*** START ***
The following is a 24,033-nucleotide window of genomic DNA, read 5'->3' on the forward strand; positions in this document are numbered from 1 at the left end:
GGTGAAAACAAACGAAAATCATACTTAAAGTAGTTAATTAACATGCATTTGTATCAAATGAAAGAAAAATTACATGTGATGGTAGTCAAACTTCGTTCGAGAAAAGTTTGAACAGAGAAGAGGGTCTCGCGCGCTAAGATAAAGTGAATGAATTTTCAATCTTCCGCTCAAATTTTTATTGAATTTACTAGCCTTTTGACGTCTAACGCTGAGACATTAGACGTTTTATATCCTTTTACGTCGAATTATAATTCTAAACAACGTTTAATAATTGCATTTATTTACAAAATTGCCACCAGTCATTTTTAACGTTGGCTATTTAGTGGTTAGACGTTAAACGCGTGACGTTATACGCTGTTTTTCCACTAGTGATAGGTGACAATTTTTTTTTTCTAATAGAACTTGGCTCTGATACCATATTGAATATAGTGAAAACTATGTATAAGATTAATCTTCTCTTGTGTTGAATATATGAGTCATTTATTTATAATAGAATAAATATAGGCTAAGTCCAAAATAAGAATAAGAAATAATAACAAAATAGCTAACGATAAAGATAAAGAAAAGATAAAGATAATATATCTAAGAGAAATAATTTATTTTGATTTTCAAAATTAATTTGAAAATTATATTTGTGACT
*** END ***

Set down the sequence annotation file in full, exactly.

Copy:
The following is a 24,033-nucleotide window of genomic DNA, read 5'->3' on the forward strand; positions in this document are numbered from 1 at the left end:
GGTGAAAACAAACGAAAATCATACTTAAAGTAGTTAATTAACATGCATTTGTATCAAATGAAAGAAAAATTACATGTGATGGTAGTCAAACTTCGTTCGAGAAAAGTTTGAACAGAGAAGAGGGTCTCGCGCGCTAAGATAAAGTGAATGAATTTTCAATCTTCCGCTCAAATTTTTATTGAATTTACTAGCCTTTTGACGTCTAACGCTGAGACATTAGACGTTTTATATCCTTTTACGTCGAATTATAATTCTAAACAACGTTTAATAATTGCATTTATTTACAAAATTGCCACCAGTCATTTTTAACGTTGGCTATTTAGTGGTTAGACGTTAAACGCGTGACGTTATACGCTGTTTTTCCACTAGTGATAGGTGACAATTTTTTTTTTCTAATAGAACTTGGCTCTGATACCATATTGAATATAGTGAAAACTATGTATAAGATTAATCTTCTCTTGTGTTGAATATATGAGTCATTTATTTATAATAGAATAAATATAGGCTAAGTCCAAAATAAGAATAAGAAATAATAACAAAATAGCTAACGATAAAGATAAAGAAAAGATAAAGATAATATATCTAAGAGAAATAATTTATTTTGATTTTCAAAATTAATTTGAAAATTATATTTGTGACT